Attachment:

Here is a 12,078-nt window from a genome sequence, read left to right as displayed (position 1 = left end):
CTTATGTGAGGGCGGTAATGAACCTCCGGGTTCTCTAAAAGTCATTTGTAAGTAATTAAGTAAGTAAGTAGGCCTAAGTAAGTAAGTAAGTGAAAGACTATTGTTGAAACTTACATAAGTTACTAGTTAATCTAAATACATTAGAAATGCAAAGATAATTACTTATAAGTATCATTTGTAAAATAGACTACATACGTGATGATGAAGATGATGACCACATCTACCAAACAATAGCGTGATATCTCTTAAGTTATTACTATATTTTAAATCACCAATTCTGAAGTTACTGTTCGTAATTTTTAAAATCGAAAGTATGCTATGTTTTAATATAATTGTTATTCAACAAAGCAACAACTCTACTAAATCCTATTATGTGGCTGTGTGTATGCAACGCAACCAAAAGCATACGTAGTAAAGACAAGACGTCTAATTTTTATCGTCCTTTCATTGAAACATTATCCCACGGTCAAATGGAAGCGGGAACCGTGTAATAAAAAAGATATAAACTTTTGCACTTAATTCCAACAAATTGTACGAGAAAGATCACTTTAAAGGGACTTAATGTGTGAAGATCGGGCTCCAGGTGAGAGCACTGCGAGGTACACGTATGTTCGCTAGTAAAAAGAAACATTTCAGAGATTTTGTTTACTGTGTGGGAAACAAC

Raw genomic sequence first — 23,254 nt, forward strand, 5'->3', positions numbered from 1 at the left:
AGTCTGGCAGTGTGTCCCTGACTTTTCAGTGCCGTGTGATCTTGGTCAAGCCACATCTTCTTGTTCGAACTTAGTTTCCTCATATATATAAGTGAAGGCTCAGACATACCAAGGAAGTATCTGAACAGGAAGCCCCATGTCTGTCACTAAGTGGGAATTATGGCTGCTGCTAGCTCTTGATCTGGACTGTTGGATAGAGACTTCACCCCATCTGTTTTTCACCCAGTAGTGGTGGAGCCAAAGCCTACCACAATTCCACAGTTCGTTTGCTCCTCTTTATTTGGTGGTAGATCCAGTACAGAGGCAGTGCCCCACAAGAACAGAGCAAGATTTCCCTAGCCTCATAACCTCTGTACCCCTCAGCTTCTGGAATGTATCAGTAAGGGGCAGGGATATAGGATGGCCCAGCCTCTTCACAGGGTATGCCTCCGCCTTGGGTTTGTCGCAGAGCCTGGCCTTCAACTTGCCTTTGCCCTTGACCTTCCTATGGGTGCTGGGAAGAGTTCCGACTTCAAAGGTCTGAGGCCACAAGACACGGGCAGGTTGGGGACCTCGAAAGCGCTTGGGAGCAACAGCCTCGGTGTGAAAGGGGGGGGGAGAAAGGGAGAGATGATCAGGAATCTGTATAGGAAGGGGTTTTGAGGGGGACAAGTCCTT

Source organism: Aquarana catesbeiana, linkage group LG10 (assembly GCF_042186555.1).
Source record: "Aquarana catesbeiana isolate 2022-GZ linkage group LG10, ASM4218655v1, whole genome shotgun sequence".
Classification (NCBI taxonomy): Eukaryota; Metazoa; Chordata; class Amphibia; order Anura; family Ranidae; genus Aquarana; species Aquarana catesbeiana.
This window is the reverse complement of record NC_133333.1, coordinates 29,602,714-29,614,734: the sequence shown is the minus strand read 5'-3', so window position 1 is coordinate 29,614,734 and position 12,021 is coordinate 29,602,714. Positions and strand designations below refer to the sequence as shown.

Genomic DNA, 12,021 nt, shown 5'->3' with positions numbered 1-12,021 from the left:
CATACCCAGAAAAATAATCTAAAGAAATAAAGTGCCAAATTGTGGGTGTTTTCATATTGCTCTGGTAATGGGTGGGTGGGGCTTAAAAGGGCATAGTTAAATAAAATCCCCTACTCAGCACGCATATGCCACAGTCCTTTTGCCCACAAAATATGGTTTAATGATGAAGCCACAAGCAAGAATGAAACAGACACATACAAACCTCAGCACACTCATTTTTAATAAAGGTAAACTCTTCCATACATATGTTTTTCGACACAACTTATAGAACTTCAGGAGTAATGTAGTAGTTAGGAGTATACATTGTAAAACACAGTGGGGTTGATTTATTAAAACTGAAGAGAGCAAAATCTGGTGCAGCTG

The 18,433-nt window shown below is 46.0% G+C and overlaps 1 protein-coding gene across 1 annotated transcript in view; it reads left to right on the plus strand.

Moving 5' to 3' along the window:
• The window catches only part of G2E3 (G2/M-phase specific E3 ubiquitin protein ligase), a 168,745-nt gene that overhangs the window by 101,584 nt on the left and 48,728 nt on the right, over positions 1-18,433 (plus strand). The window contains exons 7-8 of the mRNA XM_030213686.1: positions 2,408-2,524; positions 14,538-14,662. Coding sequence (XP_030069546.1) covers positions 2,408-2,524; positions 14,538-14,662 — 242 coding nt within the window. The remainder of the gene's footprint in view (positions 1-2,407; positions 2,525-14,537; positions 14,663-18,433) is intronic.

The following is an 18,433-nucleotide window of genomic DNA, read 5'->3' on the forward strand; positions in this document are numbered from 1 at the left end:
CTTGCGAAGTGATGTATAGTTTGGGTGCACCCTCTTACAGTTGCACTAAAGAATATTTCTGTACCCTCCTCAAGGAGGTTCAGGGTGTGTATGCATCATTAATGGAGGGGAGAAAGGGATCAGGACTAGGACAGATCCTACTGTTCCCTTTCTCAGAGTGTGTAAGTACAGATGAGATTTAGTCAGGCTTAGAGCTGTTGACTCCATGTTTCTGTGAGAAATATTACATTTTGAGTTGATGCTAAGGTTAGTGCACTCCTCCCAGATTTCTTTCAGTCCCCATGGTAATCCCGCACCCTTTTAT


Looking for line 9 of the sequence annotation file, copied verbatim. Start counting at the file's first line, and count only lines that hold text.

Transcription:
Genomic DNA, 12,021 nt, shown 5'->3' with positions numbered 1-12,021 from the left: